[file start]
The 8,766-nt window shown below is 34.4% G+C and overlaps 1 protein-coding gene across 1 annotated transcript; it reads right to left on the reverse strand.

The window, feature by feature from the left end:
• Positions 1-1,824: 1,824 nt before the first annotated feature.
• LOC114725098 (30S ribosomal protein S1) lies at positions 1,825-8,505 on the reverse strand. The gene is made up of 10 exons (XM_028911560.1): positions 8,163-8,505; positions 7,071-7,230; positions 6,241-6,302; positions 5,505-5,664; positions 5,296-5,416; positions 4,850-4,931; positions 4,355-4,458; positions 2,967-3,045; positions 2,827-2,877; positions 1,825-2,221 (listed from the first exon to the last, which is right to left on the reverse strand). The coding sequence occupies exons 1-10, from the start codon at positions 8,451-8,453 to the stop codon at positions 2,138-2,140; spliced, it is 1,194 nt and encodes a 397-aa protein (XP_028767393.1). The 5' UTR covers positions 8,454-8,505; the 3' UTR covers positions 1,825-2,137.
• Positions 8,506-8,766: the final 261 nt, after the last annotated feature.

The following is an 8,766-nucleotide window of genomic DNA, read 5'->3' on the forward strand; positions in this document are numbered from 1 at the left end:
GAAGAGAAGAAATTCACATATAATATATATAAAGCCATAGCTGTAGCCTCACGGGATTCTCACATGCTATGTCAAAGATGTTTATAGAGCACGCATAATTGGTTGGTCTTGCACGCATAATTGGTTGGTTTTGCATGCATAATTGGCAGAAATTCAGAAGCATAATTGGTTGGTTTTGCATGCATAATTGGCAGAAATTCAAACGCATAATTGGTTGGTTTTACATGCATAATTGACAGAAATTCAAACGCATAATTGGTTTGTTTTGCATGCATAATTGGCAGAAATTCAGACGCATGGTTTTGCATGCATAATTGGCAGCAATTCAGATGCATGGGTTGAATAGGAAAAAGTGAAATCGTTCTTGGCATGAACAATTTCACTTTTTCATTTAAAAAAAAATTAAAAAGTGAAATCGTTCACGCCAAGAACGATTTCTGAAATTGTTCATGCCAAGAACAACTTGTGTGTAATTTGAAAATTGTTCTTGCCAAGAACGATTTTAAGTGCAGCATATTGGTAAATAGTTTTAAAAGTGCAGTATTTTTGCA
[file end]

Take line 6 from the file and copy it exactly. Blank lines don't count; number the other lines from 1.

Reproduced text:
The following is an 8,766-nucleotide window of genomic DNA, read 5'->3' on the forward strand; positions in this document are numbered from 1 at the left end: